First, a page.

Primer registro de la medusa urticante invasora Gonionemus vertens en el hemisferio sur (Mar del Plata, Argentina).
Introductions of non-indigenous species increased in frequency across coastal regions of the world in the early 20th century. Introduced species are transported within and between oceans regardless of physical, spatial, or temporal barriers (Carlton & Geller, 1993; Carlton, 1996). In marine ecosystems, ship's ballast water is considered the main route for most of the described marine introductions (Carlton & Geller, 1993).
Although there are few described occurrences of gelatinous zooplankton that have successfully invaded different coastal environments of the world (Graham & Bayha, 2007), some of these invasions had dramatic economic and ecological consequences (Miglietta & Lessios, 2009). Examples include high concentrations of medusae clogging fishing nets and stinging species creating problems along recreational beaches (Graham et al., 2003; Graham & Bayha, 2007). Hydromedusae (Cnidaria, Hydrozoa) can be transported through ballast water, but if the species has a meroplanktonic life cycle, their benthic stage can also be introduced as a part of the ship's fouling fauna (Rees & Gershwin, 2000; Genzano et al., 2006; Miglietta & Lessios, 2009).
In the southwestern Atlantic Ocean, the Hydrozoa fauna have been widely studied in recent decades and its species richness is well known (see Migotto et al., 2002; Genzano et al., 2008, 2009; Rodriguez et al., 2012, and references therein). New species have been recently described (Nogueira et al., 2013), and two invasive species were also discovered. The two invasive species were well known non-indigenous hydromedusae Blackfordia virginica Mayer, 1910 and Moerisia inkermanica Paltschikowa-Ostroumova, 1925, found in different estuaries and harbors with intense shipping traffic along the south Atlantic coast (Genzano et al., 2006; Nogueira & Oliveira, 2006; Bardi & Marques, 2009; Freire et al., 2013).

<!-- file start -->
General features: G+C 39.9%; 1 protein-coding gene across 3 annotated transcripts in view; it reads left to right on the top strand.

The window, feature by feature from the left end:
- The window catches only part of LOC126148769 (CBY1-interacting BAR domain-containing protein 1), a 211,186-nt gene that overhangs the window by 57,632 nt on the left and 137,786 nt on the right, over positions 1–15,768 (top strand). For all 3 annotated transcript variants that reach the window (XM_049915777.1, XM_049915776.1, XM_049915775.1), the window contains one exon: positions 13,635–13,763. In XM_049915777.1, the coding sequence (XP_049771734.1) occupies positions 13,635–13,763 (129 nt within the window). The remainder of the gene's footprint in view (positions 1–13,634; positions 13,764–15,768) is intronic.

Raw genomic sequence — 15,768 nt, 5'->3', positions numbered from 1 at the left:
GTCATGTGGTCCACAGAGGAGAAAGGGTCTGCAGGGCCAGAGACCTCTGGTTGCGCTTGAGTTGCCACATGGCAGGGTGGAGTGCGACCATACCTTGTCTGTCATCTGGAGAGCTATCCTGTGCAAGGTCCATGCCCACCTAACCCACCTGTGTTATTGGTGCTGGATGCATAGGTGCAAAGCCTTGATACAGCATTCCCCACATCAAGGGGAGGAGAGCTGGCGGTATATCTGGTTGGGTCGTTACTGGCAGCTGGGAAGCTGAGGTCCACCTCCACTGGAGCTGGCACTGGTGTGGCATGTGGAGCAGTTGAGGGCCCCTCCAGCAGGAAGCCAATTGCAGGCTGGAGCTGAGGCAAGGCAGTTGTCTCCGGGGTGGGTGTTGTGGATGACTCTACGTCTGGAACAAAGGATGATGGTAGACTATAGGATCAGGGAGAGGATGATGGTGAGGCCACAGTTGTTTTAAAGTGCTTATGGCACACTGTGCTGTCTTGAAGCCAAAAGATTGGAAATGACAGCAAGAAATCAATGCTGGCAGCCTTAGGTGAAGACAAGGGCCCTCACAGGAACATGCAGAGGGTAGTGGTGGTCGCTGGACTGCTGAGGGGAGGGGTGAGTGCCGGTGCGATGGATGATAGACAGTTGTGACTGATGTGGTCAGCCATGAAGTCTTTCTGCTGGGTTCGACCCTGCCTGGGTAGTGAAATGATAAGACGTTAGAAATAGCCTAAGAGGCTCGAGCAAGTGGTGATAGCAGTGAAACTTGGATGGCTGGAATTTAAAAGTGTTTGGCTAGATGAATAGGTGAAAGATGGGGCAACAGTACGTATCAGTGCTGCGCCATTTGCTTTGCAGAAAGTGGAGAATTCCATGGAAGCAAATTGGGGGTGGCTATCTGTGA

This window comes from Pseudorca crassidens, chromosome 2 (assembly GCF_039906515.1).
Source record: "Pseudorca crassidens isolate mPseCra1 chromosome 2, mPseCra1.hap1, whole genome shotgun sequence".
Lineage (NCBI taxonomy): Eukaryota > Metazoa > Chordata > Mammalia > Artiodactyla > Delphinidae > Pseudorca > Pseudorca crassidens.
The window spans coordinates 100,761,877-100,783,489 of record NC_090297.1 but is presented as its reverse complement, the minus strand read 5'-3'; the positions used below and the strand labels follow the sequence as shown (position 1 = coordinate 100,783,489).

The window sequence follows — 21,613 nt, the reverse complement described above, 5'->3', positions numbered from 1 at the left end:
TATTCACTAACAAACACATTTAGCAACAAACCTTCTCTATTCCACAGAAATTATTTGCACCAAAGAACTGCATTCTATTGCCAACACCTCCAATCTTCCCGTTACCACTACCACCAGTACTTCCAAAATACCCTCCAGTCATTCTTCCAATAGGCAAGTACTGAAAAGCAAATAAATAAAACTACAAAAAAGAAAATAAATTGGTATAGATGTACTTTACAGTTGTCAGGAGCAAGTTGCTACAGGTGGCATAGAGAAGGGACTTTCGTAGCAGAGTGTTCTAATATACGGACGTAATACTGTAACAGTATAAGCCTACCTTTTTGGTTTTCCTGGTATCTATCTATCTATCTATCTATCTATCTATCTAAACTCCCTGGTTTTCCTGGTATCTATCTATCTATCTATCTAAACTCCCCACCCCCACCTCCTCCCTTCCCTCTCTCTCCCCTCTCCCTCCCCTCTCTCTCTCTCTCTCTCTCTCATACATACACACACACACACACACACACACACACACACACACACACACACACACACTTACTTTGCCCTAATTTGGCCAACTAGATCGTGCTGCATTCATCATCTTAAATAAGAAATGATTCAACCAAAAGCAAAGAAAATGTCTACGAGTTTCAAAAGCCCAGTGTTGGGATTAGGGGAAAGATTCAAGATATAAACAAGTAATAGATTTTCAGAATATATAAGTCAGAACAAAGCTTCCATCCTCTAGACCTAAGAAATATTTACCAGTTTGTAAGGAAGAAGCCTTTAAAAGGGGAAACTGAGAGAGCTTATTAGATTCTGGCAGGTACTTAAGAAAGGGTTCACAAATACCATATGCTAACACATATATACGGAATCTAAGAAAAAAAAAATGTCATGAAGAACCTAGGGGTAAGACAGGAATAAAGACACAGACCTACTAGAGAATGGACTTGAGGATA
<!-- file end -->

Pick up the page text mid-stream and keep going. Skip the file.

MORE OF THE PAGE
In this paper we present the finding of another invasive hydromedusa, Gonionemus vertens Agassiz, 1862 (Hydrozoa, Limnomedusae), found for the first time in the southern hemisphere. This species has been introduced in several regions (Edwards, 1976; Wolff, 2005) and has gained notoriety due to its strong effects on human health (Pigulevsky & Michaleff, 1969). The medusa of G. vertens produces severe envenomation, pain and neuropsychiatric changes. Humans who come into contact with its stinging cells may suffer severe allergic reactions, including burning, edema, convulsions, disturbed respiration, psychological disorders, etc. (Pigulevsky & Michaleff, 1969; Arai & Brinckmann-Voss, 1980).
This species is strictly littoral, occurring in shallow waters close to the shore and in coastal lagoons. It has adapted unusual behavior due to its semi-benthic habit (Mills, 1993). Helped by their adhesive tentacles, the medusae cling to weeds or other objects, and only at nightfall or on cloudy days they swim to the surface (Edwards, 1976; Singla, 1977). Furthermore, this species has minute polyps which are extremely difficult to find in situ. Due to their behavior and habitats, polyps and medusae have been frequently reported in aquaria (Bakker, 1980).
About thirty newly released medusae were found within an aquarium on September 2008. This aquarium contained benthic samples collected in intertidal and subtidal rocky fringe of Punta Iglesias, Mar del Plata coast (38[degrees]18'S, 57[degrees]45'W) near one of the most commercially important harbors of Argentina (Fig. 1). The temperature (~18[degrees]C) and salinity (~33.7 psu) conditions were controlled and the medusae were fed with Artemia salina (Linnaeus, 1758) until gonad maturation.
These medusae were assigned to the genus Gonionemus, which is well distinguished from other marine genera of Limnomedusae. The genera Eperetmus Bigelow, 1915, Maeotias Ostroumoff, 1896, and Olindias Muller, 1861 have centripetal canals; Nuarchus Bigelow, 1912 and Hexaphilia Gershwin & Zeidler, 2003 have six radial canals; Gossea Agassiz, 1862 has tentacles arranged in groups; and Cubaia Mayer, 1894 and Vallentinia Browne, 1902 have two kinds of tentacles (Bouillon & Boero, 2000; see Table 6 in Gershwin & Zeidler, 2003). The genus Scolionema Kishinouye, 1910 is very similar to Gonionemus Agassiz, 1862, however, Scolionema has up to 16 statocysts (Bouillon & Boero, 2000; Gershwin & Zeidler, 2003) and Gonionemus has statocysts alternating with successive tentacles, varying in number from somewhat fewer than the marginal tentacles to nearly twice as many (Arai & Brinckmann-Voss, 1980).